The Future of Communication Technology: Grammarly’s Dorian Stone On How Their Technological Innovation Will Shake Up How We Connect and Communicate With Each Other

Grammarly’s mission is to improve lives by improving communication. Every day, our AI-powered writing assistant helps 30 million people and 30,000 teams strengthen their communication and get the right message across. Whether that’s job seekers after their next role, students looking to excel in their studies, or businesses seeking to close more deals, Grammarly helps them communicate better to reach their goals.
New features are on the horizon to help our users identify key takeaways in their written communications and offer suggestions to ensure readers don’t miss important points. We are also exploring capabilities that detect a writer’s intent and are excited to bring our popular tone detector to more places, including our mobile keyboard.

The telephone totally revolutionized the way we could communicate with people all over the world. But then came email and took it to the next level. And then came text messaging. And then came video calls. And so on…What’s next? What’s just around the corner?

In this interview series, called ‘The Future Of Communication Technology’ we are interviewing leaders of tech or telecom companies who are helping to develop emerging communication technologies and the next generation of how we communicate and connect with each other.

As a part of this series, I had the pleasure of interviewing Dorian Stone, General Manager of Grammarly Business, which offers an AI-powered writing assistant to help organizations improve performance through better communication. Previously, Dorian was VP of Customer Experience Strategy and Marketing at Medallia. He was also a co-founder and leader of McKinsey & Company’s Global Customer Experience practice, and a Program Director and Volunteer in the Peace Corps.

Thank you so much for joining us in this interview series! Before we dive in, our readers would love to “get to know you” a bit better. Can you tell us a bit about your ‘backstory’ and how you got started?

I’ve always been inspired by making the best use of the resources we have all around us. This motivation stemmed from spending a holiday with a college friend from Venezuela. I remember watching the sunrise over Caracas on New Year’s Day and my eyes opening to the richness all around me. I thought about how much energy we waste trying to capture wealth by fighting over resources rather than focusing on making more out of what we have.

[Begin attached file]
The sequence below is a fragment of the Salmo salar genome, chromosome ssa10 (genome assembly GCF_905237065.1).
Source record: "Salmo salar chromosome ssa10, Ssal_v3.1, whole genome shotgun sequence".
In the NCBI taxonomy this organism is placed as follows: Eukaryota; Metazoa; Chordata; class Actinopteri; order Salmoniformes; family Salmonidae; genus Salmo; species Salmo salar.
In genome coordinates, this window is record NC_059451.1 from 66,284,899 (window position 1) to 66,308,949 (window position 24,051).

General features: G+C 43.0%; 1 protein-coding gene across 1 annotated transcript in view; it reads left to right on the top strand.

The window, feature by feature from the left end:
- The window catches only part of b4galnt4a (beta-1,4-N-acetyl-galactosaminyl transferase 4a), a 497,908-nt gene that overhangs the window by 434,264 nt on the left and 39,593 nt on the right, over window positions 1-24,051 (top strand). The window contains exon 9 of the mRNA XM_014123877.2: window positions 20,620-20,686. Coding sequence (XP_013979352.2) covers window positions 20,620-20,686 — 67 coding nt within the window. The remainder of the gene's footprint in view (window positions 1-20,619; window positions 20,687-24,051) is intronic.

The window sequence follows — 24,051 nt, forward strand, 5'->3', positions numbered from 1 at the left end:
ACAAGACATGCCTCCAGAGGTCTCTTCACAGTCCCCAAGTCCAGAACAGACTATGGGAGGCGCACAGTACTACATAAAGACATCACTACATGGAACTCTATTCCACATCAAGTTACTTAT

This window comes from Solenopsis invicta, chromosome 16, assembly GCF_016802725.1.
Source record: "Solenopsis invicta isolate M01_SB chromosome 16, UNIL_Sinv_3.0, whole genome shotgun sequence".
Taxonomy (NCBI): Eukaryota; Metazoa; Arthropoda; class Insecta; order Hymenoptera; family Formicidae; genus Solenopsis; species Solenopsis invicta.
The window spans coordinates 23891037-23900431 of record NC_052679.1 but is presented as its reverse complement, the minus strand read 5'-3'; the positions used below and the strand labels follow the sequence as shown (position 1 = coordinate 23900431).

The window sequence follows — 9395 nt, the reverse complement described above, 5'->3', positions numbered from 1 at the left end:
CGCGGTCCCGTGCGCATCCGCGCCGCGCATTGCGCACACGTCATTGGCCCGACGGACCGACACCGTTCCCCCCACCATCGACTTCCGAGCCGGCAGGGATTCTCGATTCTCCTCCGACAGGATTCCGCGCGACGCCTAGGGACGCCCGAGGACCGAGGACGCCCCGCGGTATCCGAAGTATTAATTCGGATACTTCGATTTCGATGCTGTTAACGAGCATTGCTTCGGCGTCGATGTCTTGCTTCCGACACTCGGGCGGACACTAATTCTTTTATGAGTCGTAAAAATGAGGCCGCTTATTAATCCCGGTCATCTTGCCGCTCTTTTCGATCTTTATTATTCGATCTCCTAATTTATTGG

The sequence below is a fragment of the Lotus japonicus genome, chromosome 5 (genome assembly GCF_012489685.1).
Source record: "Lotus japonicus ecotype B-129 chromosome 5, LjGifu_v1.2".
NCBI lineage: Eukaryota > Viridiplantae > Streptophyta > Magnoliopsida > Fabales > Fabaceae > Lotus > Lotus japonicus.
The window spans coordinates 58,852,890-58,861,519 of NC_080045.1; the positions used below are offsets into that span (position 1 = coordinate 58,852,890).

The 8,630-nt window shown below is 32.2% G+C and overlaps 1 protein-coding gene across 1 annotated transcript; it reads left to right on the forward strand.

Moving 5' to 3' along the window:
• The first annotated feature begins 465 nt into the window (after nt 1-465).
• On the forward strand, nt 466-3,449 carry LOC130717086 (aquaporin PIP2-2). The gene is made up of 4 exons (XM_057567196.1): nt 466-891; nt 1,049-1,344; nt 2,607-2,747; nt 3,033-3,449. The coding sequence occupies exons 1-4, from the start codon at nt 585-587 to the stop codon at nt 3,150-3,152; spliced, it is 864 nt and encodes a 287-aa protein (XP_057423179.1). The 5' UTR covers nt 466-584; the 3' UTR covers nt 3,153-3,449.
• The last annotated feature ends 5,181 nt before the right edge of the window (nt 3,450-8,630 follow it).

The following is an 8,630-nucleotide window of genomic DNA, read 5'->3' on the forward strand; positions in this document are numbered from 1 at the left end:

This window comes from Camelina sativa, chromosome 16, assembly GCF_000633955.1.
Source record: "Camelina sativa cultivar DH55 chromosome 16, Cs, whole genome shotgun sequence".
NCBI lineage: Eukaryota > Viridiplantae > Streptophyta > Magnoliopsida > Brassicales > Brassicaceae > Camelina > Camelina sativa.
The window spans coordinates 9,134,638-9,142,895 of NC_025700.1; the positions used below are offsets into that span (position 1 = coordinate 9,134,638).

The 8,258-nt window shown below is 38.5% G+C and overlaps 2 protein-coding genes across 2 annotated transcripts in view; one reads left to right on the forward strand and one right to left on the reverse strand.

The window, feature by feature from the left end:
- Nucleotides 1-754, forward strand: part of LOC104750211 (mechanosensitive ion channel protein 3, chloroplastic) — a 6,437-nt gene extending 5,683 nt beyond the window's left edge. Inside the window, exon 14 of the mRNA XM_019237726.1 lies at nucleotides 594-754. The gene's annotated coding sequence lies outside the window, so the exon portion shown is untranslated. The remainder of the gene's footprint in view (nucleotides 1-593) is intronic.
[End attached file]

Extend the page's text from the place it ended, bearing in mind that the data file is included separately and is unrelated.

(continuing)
Since then, I’ve focused on how to make things work differently in order to become better. In past roles, I took this approach to startups before they were cool — I was the second employee at a company trying to redefine how to bring employee benefits to market for small businesses. Then, I spent three years in the Peace Corps to help people figure out how to raise themselves out of poverty by building businesses based on the resources around them.

After graduate school, I decided to focus on building a new practice that felt “soft” to many people at the time, but I believed was immensely valuable: customer experience. I saw customer experience as a way that critical functions — such as marketing and operations — could build a powerful connective tissue with each other. And that would lead to greater value for customers, shareholders, and employees alike. Now, at Grammarly, I focus on another type of connective tissue: improving how people and organizations communicate wherever they are.

My focus has always been on making the “whole” much better than the sum of its parts.

Can you share the most interesting story that happened to you since you began your career?

A particularly profound period of my career occurred when I diverted half of my time toward working with foundations focused on the social sector and financial inclusion. I worked on applying the learnings of customer experience and economic models to address what seemed like an insurmountable challenge: removing the economic barriers of financial products and services for the disadvantaged.

This work made me realize that when we aspire to big, bold challenges, new paths appear to solve problems that we wouldn’t have ever seen — but once we saw them, they became achievable. Unless people put bold aspirations down around a mission that matters, they often won’t have the opportunity to create those paths forward.

Can you please give us your favorite “Life Lesson Quote”? Can you share how that was relevant to you in your life?

I have a few that have stuck with me. The first is from my dad. At every holiday, he would ask the same question of every person in the room, regardless of age: “What’s your five-year plan?”